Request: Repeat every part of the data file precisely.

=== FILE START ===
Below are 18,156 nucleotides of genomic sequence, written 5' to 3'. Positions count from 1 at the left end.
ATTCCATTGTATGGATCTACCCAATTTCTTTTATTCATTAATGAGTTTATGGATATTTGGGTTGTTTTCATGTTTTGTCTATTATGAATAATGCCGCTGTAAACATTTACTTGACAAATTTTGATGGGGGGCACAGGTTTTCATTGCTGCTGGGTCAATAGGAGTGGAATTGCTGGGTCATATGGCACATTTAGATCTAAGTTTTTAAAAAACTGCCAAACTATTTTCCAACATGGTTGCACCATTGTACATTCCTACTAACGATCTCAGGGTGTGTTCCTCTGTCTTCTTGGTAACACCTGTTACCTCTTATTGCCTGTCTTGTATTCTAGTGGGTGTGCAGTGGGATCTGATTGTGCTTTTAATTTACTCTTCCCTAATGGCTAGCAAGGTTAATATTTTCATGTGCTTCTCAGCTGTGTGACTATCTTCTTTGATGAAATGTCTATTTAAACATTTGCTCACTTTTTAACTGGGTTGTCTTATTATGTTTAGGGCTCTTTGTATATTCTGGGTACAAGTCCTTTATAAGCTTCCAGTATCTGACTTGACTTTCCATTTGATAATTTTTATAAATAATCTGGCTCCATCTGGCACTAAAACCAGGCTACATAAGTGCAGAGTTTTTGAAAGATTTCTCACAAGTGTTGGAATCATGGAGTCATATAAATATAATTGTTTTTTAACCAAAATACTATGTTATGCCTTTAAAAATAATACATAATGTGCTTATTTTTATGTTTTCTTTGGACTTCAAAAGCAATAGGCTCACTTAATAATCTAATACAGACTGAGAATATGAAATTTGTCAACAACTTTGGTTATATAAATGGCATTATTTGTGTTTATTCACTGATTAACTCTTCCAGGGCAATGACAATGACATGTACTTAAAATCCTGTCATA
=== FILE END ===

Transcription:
Below are 18,156 nucleotides of genomic sequence, written 5' to 3'. Positions count from 1 at the left end.
ATTCCATTGTATGGATCTACCCAATTTCTTTTATTCATTAATGAGTTTATGGATATTTGGGTTGTTTTCATGTTTTGTCTATTATGAATAATGCCGCTGTAAACATTTACTTGACAAATTTTGATGGGGGGCACAGGTTTTCATTGCTGCTGGGTCAATAGGAGTGGAATTGCTGGGTCATATGGCACATTTAGATCTAAGTTTTTAAAAAACTGCCAAACTATTTTCCAACATGGTTGCACCATTGTACATTCCTACTAACGATCTCAGGGTGTGTTCCTCTGTCTTCTTGGTAACACCTGTTACCTCTTATTGCCTGTCTTGTATTCTAGTGGGTGTGCAGTGGGATCTGATTGTGCTTTTAATTTACTCTTCCCTAATGGCTAGCAAGGTTAATATTTTCATGTGCTTCTCAGCTGTGTGACTATCTTCTTTGATGAAATGTCTATTTAAACATTTGCTCACTTTTTAACTGGGTTGTCTTATTATGTTTAGGGCTCTTTGTATATTCTGGGTACAAGTCCTTTATAAGCTTCCAGTATCTGACTTGACTTTCCATTTGATAATTTTTATAAATAATCTGGCTCCATCTGGCACTAAAACCAGGCTACATAAGTGCAGAGTTTTTGAAAGATTTCTCACAAGTGTTGGAATCATGGAGTCATATAAATATAATTGTTTTTTAACCAAAATACTATGTTATGCCTTTAAAAATAATACATAATGTGCTTATTTTTATGTTTTCTTTGGACTTCAAAAGCAATAGGCTCACTTAATAATCTAATACAGACTGAGAATATGAAATTTGTCAACAACTTTGGTTATATAAATGGCATTATTTGTGTTTATTCACTGATTAACTCTTCCAGGGCAATGACAATGACATGTACTTAAAATCCTGTCATA